Happy New Year! This is a condensed and slightly adapted version of a short talk I gave in October at an event called Blowup: Innovation in Extreme Scenarios, hosted by a hub organization called V2, located in Rotterdam.
INNOVATION TO WHAT END?
I predicted in an article I wrote in 2005 that “innovation” would become the next buzz word to emerge in US funding applications and I was right. Predicting the rise of innovation hardly required super human insight. The whole world was striving to innovate—even before the great recession. And over the past few years the hunt for the next great product for the as yet untapped market has become ever-more-desperate.
Speaking of the recession, in 2008, Paul Light, a professor of public service at NYU wrote an article in which he speculated four possible futures for the subsidized sector in the US arising out of the recession:
- Rescue Fantasy: nonprofits are saved by significant increases in contributions;
- Withering Winterland: organizations starve themselves into a weakened organizational state;
- Arbritrary Winnowing: survival of the largest, oldest, and best connected organizations; and
- Transformation: a redesign of the sector that leaves it stronger, more vibrant, more sustainable, and more impactful.
At the end of the article, Light predicted that if we let the future take its course it would result in a Withering Winterland or Arbritrary Winnowing and noted that the benefits of transformation could only by reaped deliberate choice. The same prediction could have been made about the future state of the Dutch cultural sector following the government cuts in 2010.
And what picture is emerging in the arts and culture sectors (in both countries)?
From what I can tell it appears Light’s predictions are panning out.
I have been a critic of the broken-record calls for innovation in the arts sector from governments and private funders; however, I propose to forget about the motivations, expectations, and rhetoric of those holding the money bags for a moment. Instead let’s ask ourselves whether Withering Winterland and Arbitrary Winnowing are the future scenarios that we want for the arts and culture sector. If not, then transformation may be our only choice. And yes, transformation, requires new ideas, new ways of thinking, creating, and distributing, new conceptions of our very purposes, and new value propositions.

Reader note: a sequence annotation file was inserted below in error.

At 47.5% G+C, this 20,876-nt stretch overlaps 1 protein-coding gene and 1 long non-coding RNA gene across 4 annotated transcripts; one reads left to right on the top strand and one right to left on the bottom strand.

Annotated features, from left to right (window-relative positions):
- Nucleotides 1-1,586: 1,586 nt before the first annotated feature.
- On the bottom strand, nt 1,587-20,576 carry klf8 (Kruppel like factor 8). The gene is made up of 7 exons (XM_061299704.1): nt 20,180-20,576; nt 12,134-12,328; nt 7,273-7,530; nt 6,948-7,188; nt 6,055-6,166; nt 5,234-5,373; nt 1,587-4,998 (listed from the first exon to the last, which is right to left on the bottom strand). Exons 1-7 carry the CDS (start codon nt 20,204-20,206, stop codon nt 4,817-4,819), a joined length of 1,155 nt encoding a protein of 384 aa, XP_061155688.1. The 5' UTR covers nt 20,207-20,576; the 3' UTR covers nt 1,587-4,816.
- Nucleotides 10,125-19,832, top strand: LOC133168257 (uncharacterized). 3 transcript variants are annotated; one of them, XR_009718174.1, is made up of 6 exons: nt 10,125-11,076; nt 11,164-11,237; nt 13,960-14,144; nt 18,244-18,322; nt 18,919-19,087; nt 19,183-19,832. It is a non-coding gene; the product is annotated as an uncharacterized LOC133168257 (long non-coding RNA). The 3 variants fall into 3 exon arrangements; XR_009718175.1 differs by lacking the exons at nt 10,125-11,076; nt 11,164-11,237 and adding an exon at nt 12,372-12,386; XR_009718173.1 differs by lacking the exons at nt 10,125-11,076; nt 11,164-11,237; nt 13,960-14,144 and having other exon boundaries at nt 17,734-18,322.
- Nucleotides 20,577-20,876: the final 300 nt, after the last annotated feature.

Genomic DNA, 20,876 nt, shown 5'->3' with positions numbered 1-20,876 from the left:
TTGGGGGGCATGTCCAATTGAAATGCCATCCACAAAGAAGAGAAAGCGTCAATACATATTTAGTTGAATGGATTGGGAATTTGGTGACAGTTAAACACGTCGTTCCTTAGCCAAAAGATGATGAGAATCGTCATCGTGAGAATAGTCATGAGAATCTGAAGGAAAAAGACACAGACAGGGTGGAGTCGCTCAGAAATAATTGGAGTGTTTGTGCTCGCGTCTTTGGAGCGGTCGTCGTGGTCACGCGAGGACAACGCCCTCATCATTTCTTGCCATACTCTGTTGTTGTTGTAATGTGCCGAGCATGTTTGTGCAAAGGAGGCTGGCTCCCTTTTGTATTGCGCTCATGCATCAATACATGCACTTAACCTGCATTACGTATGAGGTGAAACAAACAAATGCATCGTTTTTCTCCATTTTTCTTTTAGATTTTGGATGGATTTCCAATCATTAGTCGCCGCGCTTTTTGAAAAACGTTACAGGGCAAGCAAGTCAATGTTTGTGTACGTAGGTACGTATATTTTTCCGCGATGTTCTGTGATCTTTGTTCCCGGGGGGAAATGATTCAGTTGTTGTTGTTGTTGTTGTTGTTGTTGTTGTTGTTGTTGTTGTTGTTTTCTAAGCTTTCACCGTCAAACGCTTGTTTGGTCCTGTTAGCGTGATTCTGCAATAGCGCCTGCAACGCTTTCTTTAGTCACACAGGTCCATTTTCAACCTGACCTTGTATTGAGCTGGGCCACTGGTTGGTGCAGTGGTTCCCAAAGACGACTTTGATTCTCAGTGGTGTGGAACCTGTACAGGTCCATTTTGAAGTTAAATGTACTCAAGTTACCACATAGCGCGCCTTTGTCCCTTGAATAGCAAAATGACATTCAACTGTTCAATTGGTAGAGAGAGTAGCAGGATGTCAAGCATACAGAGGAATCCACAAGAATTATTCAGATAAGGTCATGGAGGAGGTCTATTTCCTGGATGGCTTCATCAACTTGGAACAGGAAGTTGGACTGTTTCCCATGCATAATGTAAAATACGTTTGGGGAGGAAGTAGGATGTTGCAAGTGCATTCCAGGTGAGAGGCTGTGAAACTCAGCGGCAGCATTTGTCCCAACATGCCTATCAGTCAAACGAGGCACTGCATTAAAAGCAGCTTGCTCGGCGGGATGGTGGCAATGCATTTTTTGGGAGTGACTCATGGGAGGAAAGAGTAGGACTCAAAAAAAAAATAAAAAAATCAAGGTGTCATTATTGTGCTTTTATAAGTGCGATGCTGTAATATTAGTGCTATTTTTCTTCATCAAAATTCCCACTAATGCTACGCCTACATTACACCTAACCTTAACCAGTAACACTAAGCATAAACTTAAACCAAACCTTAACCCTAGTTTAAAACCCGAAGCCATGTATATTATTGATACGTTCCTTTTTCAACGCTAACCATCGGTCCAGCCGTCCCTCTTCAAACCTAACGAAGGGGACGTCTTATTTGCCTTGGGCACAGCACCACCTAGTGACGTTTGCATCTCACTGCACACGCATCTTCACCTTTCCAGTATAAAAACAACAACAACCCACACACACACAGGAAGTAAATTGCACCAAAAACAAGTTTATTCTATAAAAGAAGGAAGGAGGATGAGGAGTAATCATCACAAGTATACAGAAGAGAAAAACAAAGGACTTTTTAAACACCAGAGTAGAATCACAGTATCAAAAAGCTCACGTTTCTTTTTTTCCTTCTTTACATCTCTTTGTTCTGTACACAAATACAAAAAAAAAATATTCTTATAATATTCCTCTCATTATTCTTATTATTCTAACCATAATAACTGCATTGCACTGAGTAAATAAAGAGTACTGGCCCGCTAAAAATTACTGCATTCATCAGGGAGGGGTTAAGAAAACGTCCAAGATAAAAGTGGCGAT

Dare I say it? Sector-wide transformation may require innovation.
But we know this, right?
We know that the world has changed and that we need to adapt or otherwise respond to it.
We know this.
So why haven’t we seen massive transformation in the arts and culture sector in response to this changing world?
A couple decades ago two researchers, Pralahad and Bettis, asked just this question. They wondered why it is so difficult for organizations to change and why, even when organizations see change in their environment, they are unable to act.
Pralahad and Bettis conceptualize organizations as having, in essence, a dominant logic – an information filter that focuses the attention of managers on some issues but not others. The dominant logic also underpins the beliefs about causality that are inherent to an organization’s business model. For instance, we do X, which is of value to society and, in return, Y revenues are paid to us by the government, citizens, sponsors.
We are living in an era in which the logic underpinning our institutions appears to be unsound. It is no longer clear that what we’re doing is of great value to sufficient numbers of people. It is no longer clear that enough people are going to step up and pay for us to continue pursue our missions. How many people stormed the ministry to demand subsidies for the arts in the Netherlands a few years back?
We need a new logic … a new relationship to society … a new way of seeing our place in the world.
Pralahad and Bettis would argue that we cannot find this new logic without first unlearning the old one.
That’s what this model is showing.